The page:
First Edition of Willie Mays' My Secrets of Playing Baseball; Signed by Him
My Secrets of Playing Baseball.
Mays, Willie with Howard Liss.
Item Number: 65004
New York: The Viking Press, 1967.
First edition of Mays’ first book. Octavo, original cloth, illustrated. Boldly Signed by Willie Mays on the front free endpaper. Near fine in a very good dust jacket. Jacket design by Jan Menting. Photographs by David Sutton. Written with Howard Liss.
Willie Mays nicknamed "The Say Hey Kid", was a center fielder who spent almost all of his 22-season career playing for the New York/San Francisco Giants, before finishing with the New York Mets. He was elected to the Baseball Hall of Fame in 1979, only his first year of eligibility. Mays won two National League Most Valuable Player awards, ended his career with 660 home runs - third at the time of his retirement and currently fifth all-time - and won a record-tying 12 Gold Glove awards beginning in 1957, when the award was introduced. Mays shares the record of most All-Star Games played with 24, with Hank Aaron and Stan Musial. In appreciation of his All-Star record, Ted Williams said "They invented the All-Star Game for Willie Mays." Mays' career statistics and his longevity in the pre-performance-enhancing drugs era have drawn speculation that he may be the finest five-tool player ever, and many surveys and expert analyses, which have examined Mays' relative performance, have led to a growing opinion that Mays was possibly the greatest all-around baseball player of all time. In 1999, Mays placed second on The Sporting News's "List of the 100 Greatest Baseball Players", making him the highest-ranking living player. Later that year, he was also elected to the Major League Baseball All-Century Team. Mays is one of five National League players to have had eight consecutive 100-RBI seasons, along with Mel Ott, Sammy Sosa, Chipper Jones, and Albert Pujols. Mays hit over 50 home runs in 1955 and 1965, representing the longest time span between 50-plus home run seasons for any player in Major League Baseball history. His final Major League Baseball appearance came on October 16 during Game 3 of the 1973 World Series.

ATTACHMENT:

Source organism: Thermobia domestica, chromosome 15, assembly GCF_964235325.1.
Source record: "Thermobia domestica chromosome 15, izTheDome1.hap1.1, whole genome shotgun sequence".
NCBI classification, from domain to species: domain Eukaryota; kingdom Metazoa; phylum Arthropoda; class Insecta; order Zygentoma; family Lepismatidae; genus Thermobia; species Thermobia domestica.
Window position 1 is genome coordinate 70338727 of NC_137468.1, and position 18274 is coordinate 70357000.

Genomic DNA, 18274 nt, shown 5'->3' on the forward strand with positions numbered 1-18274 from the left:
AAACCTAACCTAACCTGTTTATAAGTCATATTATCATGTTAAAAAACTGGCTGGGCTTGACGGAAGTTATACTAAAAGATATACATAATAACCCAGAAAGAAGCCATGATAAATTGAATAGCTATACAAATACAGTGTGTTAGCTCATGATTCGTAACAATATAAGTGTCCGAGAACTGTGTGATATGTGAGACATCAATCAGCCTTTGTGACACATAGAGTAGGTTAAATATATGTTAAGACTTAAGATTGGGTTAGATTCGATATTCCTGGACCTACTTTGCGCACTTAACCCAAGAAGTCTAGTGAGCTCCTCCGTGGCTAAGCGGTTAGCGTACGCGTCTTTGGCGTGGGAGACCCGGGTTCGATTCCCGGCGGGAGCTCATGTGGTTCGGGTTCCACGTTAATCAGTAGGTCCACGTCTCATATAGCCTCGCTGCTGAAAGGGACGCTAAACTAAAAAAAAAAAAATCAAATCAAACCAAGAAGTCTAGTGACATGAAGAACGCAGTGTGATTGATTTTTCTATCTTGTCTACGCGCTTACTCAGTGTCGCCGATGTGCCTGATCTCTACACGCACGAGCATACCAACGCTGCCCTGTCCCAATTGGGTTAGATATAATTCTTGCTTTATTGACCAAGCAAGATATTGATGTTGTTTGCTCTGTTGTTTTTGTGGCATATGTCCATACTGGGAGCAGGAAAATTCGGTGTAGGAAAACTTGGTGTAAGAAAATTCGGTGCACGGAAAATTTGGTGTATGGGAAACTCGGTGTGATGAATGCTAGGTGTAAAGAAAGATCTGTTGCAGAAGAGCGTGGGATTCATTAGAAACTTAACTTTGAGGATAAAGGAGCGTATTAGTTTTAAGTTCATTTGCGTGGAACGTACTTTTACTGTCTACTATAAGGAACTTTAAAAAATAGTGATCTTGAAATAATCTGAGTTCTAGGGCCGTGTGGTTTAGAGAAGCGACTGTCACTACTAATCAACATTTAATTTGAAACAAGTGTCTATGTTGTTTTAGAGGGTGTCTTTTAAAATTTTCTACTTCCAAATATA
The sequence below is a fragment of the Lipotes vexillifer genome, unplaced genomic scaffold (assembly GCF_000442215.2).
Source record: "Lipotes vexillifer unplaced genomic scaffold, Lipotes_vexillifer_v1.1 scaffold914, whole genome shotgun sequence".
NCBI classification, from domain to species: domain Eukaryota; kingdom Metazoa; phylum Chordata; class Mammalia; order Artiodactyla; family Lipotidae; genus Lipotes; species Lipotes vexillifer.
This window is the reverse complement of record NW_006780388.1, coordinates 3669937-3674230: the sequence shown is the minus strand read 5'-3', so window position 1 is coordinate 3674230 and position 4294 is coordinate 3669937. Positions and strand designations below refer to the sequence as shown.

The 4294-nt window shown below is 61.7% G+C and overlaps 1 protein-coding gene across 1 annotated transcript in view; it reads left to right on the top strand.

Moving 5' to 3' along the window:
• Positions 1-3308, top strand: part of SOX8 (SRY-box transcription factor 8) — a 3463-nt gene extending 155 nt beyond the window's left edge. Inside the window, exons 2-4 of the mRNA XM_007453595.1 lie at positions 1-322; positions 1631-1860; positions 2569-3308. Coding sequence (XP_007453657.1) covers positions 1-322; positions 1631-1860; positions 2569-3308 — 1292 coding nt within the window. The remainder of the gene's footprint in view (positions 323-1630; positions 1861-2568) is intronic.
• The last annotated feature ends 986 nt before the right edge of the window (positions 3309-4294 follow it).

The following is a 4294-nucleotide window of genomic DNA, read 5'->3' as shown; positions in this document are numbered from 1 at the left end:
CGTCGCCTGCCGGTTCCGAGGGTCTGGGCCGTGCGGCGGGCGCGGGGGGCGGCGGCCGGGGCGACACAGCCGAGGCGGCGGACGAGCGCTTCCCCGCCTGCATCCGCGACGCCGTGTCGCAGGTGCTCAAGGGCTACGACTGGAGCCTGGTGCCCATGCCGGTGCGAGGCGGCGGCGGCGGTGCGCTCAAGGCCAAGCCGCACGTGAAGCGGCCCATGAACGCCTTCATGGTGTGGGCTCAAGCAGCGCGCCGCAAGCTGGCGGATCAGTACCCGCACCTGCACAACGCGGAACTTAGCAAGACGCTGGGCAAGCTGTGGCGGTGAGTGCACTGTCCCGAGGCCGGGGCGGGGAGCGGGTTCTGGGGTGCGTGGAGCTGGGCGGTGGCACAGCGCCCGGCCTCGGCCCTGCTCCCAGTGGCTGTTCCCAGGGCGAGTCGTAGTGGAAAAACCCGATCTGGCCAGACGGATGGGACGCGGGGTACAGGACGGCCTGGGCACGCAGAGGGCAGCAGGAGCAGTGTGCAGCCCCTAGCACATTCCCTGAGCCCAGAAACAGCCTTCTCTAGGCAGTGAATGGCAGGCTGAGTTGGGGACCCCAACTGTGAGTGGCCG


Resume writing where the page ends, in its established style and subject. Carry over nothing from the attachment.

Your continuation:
Other Books by this Author
"Advertising is, actually, a simple phenomenon in terms of economics. It is merely a substitute for a personal sales force - an extension, if you will, of the merchant who cries aloud his wares": First Edition of Rosser Reeves' Reality in Advertising; Signed by Him
New York: Borzoi/ Alfred A. Knopf, 1961.
First trade edition, published after the privately printed Ted Bates edition. Octavo, original blue cloth, slipcase. Signed by the author on the front free endpaper, “With a promise that this is a very short, short book! Rosser Reeves Oct 8, 1962. Fine in the original glassine wrapper in a fine slipcase. Rare signed.
New York: Harper & Row, Publishers, 1968.
First edition of Plimpton’s classic work on golf. Octavo, original cloth. Association copy, inscribed by the author, “For Great Max another wild effusion- George.” The recipient was Max Steele, who along with Plimpton started The Paris Review. Additionally inscribed by golf legend Jack Nicklaus on the front free endpaper to the same recipient, Max Steele. Fine in a near fine dust jacket. Jacket design by Robert Korn. A unique example.
"The secret of golf is to turn three shots into two": First Edition of Golf Is My Game; Signed By Bobby Jones
New York: Doubleday & Company, 1960.
First edition of this classic golfing technique manual. Octavo, original half cloth, illustrated. Signed by the author in full on the half-title page, “Robert T. Jones.” Near fine in a excellent near fine price-clipped dust jacket with light wear to the extremities. Jacket design by Ben Feder.
First Edition of The Conquest of Everest; Signed by John Hunt, Edmund Hillary, George Lowe, Charles Evans and James Morris
New York: E.P. Dutton, 1954.
First edition of this classic account of the first ascent of Mount Everest. Octavo, original half cloth, illustrated with 8 pages of photographs in full color, and 48 pages in black and white, maps, sketches and drawings. Foreword by Prince Philip, The Duke of Edinburgh. Boldly signed on the front free endpaper in a contemporary hand by John Hunt, Edmund Hillary, George Lowe, Charles Evans and James Morris. The 1953 British Mount Everest expedition was the ninth mountaineering expedition to attempt the first ascent of Mount Everest, and the first confirmed to have succeeded when Edmund Hillary and Tenzing Norgay reached the summit on Friday, 29 May 1953. Led by Colonel John Hunt, it was organized and financed by the Joint Himalayan Committee. News of the expedition’s success reached London in time to be released on the morning of Queen Elizabeth II’s coronation, 2 June. Charles Evans was John Hunt’s deputy leader on the expedition. With Tom Bourdillon, he made the first ascent of the South Summit, coming within three hundred feet of the main summit of Everest on 26 May 1953, but was forced to turn back. George Lowe helped prepare the route up the Lhotse Face towards the South Col at close to 8,000m altitude. On May 28th, Lowe, Alfred Gregory and Sherpa Ang Nyima, all carrying heavy loads, set out with Hillary and Tenzing as the support party for their summit attempt. Camp IX was established at 8,500m, then Lowe, Gregory and Ang Nyima descended to the South Col. The following day, May 29th, Hillary and Tenzing successfully reached the summit of Mount Everest. Lowe went on to direct a documentary film during the expedition, entitled The Conquest of Everest that was nominated for an Academy Award for Best Documentary Feature. James Morris wrote for The Times, and in 1953 was its correspondent accompanying the British Mount Everest Expedition. Fine in a very good dust jacket.